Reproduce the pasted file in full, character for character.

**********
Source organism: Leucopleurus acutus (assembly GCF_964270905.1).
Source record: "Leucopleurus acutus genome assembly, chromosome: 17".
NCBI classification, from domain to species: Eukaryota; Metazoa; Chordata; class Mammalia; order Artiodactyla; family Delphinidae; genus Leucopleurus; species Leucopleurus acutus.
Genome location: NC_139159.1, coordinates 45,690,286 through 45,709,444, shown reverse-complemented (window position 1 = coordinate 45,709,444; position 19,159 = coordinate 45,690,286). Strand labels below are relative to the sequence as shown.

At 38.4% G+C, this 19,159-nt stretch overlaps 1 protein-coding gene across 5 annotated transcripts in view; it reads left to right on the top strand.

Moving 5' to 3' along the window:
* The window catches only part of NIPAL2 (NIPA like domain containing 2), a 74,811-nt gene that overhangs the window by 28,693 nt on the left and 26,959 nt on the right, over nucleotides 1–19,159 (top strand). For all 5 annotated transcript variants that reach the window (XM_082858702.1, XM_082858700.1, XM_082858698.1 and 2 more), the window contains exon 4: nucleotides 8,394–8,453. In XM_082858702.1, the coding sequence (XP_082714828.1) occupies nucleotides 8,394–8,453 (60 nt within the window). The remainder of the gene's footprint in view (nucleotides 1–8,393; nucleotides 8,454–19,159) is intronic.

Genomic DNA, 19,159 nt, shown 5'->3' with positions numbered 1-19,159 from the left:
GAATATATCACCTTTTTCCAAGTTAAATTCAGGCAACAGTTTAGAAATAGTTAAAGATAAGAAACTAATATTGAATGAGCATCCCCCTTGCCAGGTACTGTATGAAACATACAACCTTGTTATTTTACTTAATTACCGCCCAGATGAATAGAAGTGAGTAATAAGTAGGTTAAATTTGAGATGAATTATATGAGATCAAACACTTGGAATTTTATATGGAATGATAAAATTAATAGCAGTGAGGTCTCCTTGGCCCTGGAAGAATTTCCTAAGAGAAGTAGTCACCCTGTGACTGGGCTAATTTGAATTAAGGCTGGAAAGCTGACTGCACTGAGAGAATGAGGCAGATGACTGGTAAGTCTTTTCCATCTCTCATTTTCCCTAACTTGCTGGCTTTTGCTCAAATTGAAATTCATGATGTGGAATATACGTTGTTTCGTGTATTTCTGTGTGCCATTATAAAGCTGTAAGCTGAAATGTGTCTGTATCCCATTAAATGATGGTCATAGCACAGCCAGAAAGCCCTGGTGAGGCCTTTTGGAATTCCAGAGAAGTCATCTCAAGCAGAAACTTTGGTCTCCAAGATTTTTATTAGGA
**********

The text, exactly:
Source organism: Leucopleurus acutus (assembly GCF_964270905.1).
Source record: "Leucopleurus acutus genome assembly, chromosome: 17".
NCBI classification, from domain to species: Eukaryota; Metazoa; Chordata; class Mammalia; order Artiodactyla; family Delphinidae; genus Leucopleurus; species Leucopleurus acutus.
Genome location: NC_139159.1, coordinates 45,690,286 through 45,709,444, shown reverse-complemented (window position 1 = coordinate 45,709,444; position 19,159 = coordinate 45,690,286). Strand labels below are relative to the sequence as shown.

At 38.4% G+C, this 19,159-nt stretch overlaps 1 protein-coding gene across 5 annotated transcripts in view; it reads left to right on the top strand.

Moving 5' to 3' along the window:
* The window catches only part of NIPAL2 (NIPA like domain containing 2), a 74,811-nt gene that overhangs the window by 28,693 nt on the left and 26,959 nt on the right, over nucleotides 1–19,159 (top strand). For all 5 annotated transcript variants that reach the window (XM_082858702.1, XM_082858700.1, XM_082858698.1 and 2 more), the window contains exon 4: nucleotides 8,394–8,453. In XM_082858702.1, the coding sequence (XP_082714828.1) occupies nucleotides 8,394–8,453 (60 nt within the window). The remainder of the gene's footprint in view (nucleotides 1–8,393; nucleotides 8,454–19,159) is intronic.

Genomic DNA, 19,159 nt, shown 5'->3' with positions numbered 1-19,159 from the left:
GAATATATCACCTTTTTCCAAGTTAAATTCAGGCAACAGTTTAGAAATAGTTAAAGATAAGAAACTAATATTGAATGAGCATCCCCCTTGCCAGGTACTGTATGAAACATACAACCTTGTTATTTTACTTAATTACCGCCCAGATGAATAGAAGTGAGTAATAAGTAGGTTAAATTTGAGATGAATTATATGAGATCAAACACTTGGAATTTTATATGGAATGATAAAATTAATAGCAGTGAGGTCTCCTTGGCCCTGGAAGAATTTCCTAAGAGAAGTAGTCACCCTGTGACTGGGCTAATTTGAATTAAGGCTGGAAAGCTGACTGCACTGAGAGAATGAGGCAGATGACTGGTAAGTCTTTTCCATCTCTCATTTTCCCTAACTTGCTGGCTTTTGCTCAAATTGAAATTCATGATGTGGAATATACGTTGTTTCGTGTATTTCTGTGTGCCATTATAAAGCTGTAAGCTGAAATGTGTCTGTATCCCATTAAATGATGGTCATAGCACAGCCAGAAAGCCCTGGTGAGGCCTTTTGGAATTCCAGAGAAGTCATCTCAAGCAGAAACTTTGGTCTCCAAGATTTTTATTAGGA